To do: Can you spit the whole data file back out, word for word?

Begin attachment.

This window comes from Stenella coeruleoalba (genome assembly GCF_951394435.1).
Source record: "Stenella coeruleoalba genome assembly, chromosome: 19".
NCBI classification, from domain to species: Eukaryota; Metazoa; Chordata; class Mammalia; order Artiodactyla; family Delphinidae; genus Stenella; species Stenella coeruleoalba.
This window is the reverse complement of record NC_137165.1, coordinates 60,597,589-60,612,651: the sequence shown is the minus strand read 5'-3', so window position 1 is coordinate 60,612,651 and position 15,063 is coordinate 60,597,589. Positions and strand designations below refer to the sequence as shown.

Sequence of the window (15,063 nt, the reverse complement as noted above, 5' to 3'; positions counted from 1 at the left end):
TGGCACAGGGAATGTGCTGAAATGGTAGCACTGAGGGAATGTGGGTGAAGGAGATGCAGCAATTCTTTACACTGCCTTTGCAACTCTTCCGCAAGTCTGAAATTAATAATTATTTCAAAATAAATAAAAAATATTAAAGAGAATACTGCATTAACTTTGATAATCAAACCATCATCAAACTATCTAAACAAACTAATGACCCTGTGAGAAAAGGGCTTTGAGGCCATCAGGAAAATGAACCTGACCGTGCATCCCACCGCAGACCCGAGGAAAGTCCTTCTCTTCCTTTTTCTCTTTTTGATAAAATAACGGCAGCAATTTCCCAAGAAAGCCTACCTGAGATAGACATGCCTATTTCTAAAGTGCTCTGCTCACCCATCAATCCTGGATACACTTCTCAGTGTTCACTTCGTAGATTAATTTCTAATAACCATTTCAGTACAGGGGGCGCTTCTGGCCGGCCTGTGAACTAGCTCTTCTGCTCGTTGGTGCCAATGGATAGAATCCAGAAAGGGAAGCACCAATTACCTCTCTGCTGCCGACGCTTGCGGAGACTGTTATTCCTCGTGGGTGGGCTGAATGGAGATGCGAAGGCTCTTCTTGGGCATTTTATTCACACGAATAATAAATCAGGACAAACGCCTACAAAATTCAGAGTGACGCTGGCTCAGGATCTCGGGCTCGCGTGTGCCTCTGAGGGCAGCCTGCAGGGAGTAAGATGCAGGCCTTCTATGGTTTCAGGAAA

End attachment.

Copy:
This window comes from Stenella coeruleoalba (genome assembly GCF_951394435.1).
Source record: "Stenella coeruleoalba genome assembly, chromosome: 19".
NCBI classification, from domain to species: Eukaryota; Metazoa; Chordata; class Mammalia; order Artiodactyla; family Delphinidae; genus Stenella; species Stenella coeruleoalba.
This window is the reverse complement of record NC_137165.1, coordinates 60,597,589-60,612,651: the sequence shown is the minus strand read 5'-3', so window position 1 is coordinate 60,612,651 and position 15,063 is coordinate 60,597,589. Positions and strand designations below refer to the sequence as shown.

Sequence of the window (15,063 nt, the reverse complement as noted above, 5' to 3'; positions counted from 1 at the left end):
TGGCACAGGGAATGTGCTGAAATGGTAGCACTGAGGGAATGTGGGTGAAGGAGATGCAGCAATTCTTTACACTGCCTTTGCAACTCTTCCGCAAGTCTGAAATTAATAATTATTTCAAAATAAATAAAAAATATTAAAGAGAATACTGCATTAACTTTGATAATCAAACCATCATCAAACTATCTAAACAAACTAATGACCCTGTGAGAAAAGGGCTTTGAGGCCATCAGGAAAATGAACCTGACCGTGCATCCCACCGCAGACCCGAGGAAAGTCCTTCTCTTCCTTTTTCTCTTTTTGATAAAATAACGGCAGCAATTTCCCAAGAAAGCCTACCTGAGATAGACATGCCTATTTCTAAAGTGCTCTGCTCACCCATCAATCCTGGATACACTTCTCAGTGTTCACTTCGTAGATTAATTTCTAATAACCATTTCAGTACAGGGGGCGCTTCTGGCCGGCCTGTGAACTAGCTCTTCTGCTCGTTGGTGCCAATGGATAGAATCCAGAAAGGGAAGCACCAATTACCTCTCTGCTGCCGACGCTTGCGGAGACTGTTATTCCTCGTGGGTGGGCTGAATGGAGATGCGAAGGCTCTTCTTGGGCATTTTATTCACACGAATAATAAATCAGGACAAACGCCTACAAAATTCAGAGTGACGCTGGCTCAGGATCTCGGGCTCGCGTGTGCCTCTGAGGGCAGCCTGCAGGGAGTAAGATGCAGGCCTTCTATGGTTTCAGGAAA